Physical - Sedimentary rocks, such as limestone and sandstone, are formed by deposition of particles, which build up in layers termed ‘beds’. In any construction, stone should be placed so that its natural bedding plane is perpendicular to applied forces or weathering. If this is not the case, weathering takes advantage of the natural weaknesses between the beds and can lead to delamination of the stone. Inscription panels, particularly because of the height required, may be ‘edge bedded’ with their bedding planes parallel with the face. This makes them susceptible to delamination leading to loss of inscriptions and surface details. Beds within sedimentary rocks can also contain varying amounts of clay. As clay expands when wet and contracts as it dries, repeated wetting /drying cycles can cause clay-rich beds to decay preferentially. This can be manifested either through different degrees of erosion or (for sandstones particularly) delamination of the surface. Slate is extremely durable and may remain sound even in the most inhospitable situations, but it is still susceptible to delamination.
With war memorials, another physical weathering problem is disruption through soluble salts. Salts can be present as a result of:
- Ground water which contains dissolved salts derived mostly from the natural degradation of plant materials ?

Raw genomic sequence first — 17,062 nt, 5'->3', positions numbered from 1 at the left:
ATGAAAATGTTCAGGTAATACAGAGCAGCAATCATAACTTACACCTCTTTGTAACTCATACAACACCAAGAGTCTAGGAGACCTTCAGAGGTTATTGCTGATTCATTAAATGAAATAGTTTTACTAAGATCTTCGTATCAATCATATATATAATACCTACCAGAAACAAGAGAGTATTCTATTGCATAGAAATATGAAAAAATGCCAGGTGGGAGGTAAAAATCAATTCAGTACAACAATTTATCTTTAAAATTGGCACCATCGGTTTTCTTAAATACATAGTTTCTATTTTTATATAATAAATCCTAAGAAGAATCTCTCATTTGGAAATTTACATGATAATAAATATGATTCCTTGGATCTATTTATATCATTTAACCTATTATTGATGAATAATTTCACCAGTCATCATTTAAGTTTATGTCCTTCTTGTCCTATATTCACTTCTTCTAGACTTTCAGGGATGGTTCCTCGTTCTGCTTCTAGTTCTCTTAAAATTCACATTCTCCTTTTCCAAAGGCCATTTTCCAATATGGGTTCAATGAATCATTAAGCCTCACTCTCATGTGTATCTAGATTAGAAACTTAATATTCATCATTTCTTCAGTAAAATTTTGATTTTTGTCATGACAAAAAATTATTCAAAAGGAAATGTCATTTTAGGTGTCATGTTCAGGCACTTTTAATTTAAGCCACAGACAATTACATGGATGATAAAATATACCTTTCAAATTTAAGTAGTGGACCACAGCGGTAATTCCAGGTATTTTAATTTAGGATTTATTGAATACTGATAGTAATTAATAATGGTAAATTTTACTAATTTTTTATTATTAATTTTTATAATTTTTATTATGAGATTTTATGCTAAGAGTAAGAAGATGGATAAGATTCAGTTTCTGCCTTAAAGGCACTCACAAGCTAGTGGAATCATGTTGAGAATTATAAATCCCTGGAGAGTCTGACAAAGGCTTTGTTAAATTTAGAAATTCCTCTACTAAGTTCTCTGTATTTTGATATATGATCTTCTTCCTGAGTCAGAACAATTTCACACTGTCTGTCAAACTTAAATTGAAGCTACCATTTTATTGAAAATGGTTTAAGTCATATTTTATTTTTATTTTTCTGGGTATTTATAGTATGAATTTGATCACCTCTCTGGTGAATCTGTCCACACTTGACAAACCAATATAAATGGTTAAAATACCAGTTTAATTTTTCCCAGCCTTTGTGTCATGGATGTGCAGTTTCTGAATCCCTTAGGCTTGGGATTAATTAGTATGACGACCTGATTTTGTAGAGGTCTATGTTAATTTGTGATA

- Rainfall run-off or splash–back contaminated with salts, especially from roads and pavements treated with de-icing grit
- Materials used in the construction or repair of a memorial, especially cement
- Sea salt either from contaminated sand used in the construction or, for memorials close to the sea, blown by the wind
The stone of a memorial is normally buried in or has contact with the ground and, because stone is generally porous, it will act as a wick for both the ground water and any run-off or splashing of contaminated rainwater. As this evaporates salts will appear as crystals, often white in colour. This is generally referred to as efflorescence and should not cause major damage; it can be brushed off with a natural bristle brush. When salts crystallise within the sub-surface pore structure of the stone (known as cryptoflorescence), internal stresses are created which lead to the weakening and loss of stone. Repeated wetting and drying cycles exacerbate this process by causing salts to go into and out of solution.